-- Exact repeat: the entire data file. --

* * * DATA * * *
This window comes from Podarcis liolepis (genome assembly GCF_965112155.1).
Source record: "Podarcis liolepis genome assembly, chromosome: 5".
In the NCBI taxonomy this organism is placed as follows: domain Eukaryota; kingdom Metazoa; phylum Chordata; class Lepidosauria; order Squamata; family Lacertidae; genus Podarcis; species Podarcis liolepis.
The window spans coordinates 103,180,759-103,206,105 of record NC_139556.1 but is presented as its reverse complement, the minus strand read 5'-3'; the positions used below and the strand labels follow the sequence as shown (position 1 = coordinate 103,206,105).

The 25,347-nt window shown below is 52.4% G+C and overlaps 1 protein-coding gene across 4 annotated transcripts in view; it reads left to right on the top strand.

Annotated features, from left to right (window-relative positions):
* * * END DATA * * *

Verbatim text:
This window comes from Podarcis liolepis (genome assembly GCF_965112155.1).
Source record: "Podarcis liolepis genome assembly, chromosome: 5".
In the NCBI taxonomy this organism is placed as follows: domain Eukaryota; kingdom Metazoa; phylum Chordata; class Lepidosauria; order Squamata; family Lacertidae; genus Podarcis; species Podarcis liolepis.
The window spans coordinates 103,180,759-103,206,105 of record NC_139556.1 but is presented as its reverse complement, the minus strand read 5'-3'; the positions used below and the strand labels follow the sequence as shown (position 1 = coordinate 103,206,105).

The 25,347-nt window shown below is 52.4% G+C and overlaps 1 protein-coding gene across 4 annotated transcripts in view; it reads left to right on the top strand.

Annotated features, from left to right (window-relative positions):